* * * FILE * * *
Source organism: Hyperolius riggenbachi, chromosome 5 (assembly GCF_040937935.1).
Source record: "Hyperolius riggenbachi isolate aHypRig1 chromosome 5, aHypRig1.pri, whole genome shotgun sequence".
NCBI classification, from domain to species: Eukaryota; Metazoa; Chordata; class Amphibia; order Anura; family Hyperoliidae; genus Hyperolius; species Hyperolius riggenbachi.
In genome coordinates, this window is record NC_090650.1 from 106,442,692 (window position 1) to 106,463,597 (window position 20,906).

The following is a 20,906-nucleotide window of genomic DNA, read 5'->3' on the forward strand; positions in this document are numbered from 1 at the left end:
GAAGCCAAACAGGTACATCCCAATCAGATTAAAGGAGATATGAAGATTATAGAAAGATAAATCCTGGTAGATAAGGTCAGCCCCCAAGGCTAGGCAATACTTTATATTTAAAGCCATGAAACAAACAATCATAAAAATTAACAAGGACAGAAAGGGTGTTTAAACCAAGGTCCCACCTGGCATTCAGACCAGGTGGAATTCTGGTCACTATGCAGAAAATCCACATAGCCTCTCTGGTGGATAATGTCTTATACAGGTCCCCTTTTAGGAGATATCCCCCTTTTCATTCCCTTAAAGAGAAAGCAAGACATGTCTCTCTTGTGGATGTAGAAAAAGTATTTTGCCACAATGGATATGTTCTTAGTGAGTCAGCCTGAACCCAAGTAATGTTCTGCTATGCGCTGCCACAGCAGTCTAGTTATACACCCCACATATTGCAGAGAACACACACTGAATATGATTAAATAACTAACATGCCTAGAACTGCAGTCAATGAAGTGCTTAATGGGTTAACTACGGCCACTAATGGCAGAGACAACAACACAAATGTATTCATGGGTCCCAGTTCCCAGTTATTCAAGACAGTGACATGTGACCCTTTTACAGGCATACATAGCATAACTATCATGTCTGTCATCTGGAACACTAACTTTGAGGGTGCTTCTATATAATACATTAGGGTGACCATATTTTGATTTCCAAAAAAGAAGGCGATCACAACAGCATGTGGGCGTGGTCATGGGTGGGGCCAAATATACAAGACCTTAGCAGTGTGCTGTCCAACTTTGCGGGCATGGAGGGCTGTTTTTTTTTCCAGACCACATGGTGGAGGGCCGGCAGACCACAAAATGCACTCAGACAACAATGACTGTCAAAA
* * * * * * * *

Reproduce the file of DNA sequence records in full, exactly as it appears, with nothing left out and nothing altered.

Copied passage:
Source organism: Hyperolius riggenbachi, chromosome 5 (assembly GCF_040937935.1).
Source record: "Hyperolius riggenbachi isolate aHypRig1 chromosome 5, aHypRig1.pri, whole genome shotgun sequence".
NCBI classification, from domain to species: Eukaryota; Metazoa; Chordata; class Amphibia; order Anura; family Hyperoliidae; genus Hyperolius; species Hyperolius riggenbachi.
In genome coordinates, this window is record NC_090650.1 from 106,442,692 (window position 1) to 106,463,597 (window position 20,906).

The following is a 20,906-nucleotide window of genomic DNA, read 5'->3' on the forward strand; positions in this document are numbered from 1 at the left end:
GAAGCCAAACAGGTACATCCCAATCAGATTAAAGGAGATATGAAGATTATAGAAAGATAAATCCTGGTAGATAAGGTCAGCCCCCAAGGCTAGGCAATACTTTATATTTAAAGCCATGAAACAAACAATCATAAAAATTAACAAGGACAGAAAGGGTGTTTAAACCAAGGTCCCACCTGGCATTCAGACCAGGTGGAATTCTGGTCACTATGCAGAAAATCCACATAGCCTCTCTGGTGGATAATGTCTTATACAGGTCCCCTTTTAGGAGATATCCCCCTTTTCATTCCCTTAAAGAGAAAGCAAGACATGTCTCTCTTGTGGATGTAGAAAAAGTATTTTGCCACAATGGATATGTTCTTAGTGAGTCAGCCTGAACCCAAGTAATGTTCTGCTATGCGCTGCCACAGCAGTCTAGTTATACACCCCACATATTGCAGAGAACACACACTGAATATGATTAAATAACTAACATGCCTAGAACTGCAGTCAATGAAGTGCTTAATGGGTTAACTACGGCCACTAATGGCAGAGACAACAACACAAATGTATTCATGGGTCCCAGTTCCCAGTTATTCAAGACAGTGACATGTGACCCTTTTACAGGCATACATAGCATAACTATCATGTCTGTCATCTGGAACACTAACTTTGAGGGTGCTTCTATATAATACATTAGGGTGACCATATTTTGATTTCCAAAAAAGAAGGCGATCACAACAGCATGTGGGCGTGGTCATGGGTGGGGCCAAATATACAAGACCTTAGCAGTGTGCTGTCCAACTTTGCGGGCATGGAGGGCTGTTTTTTTTTCCAGACCACATGGTGGAGGGCCGGCAGACCACAAAATGCACTCAGACAACAATGACTGTCAAAA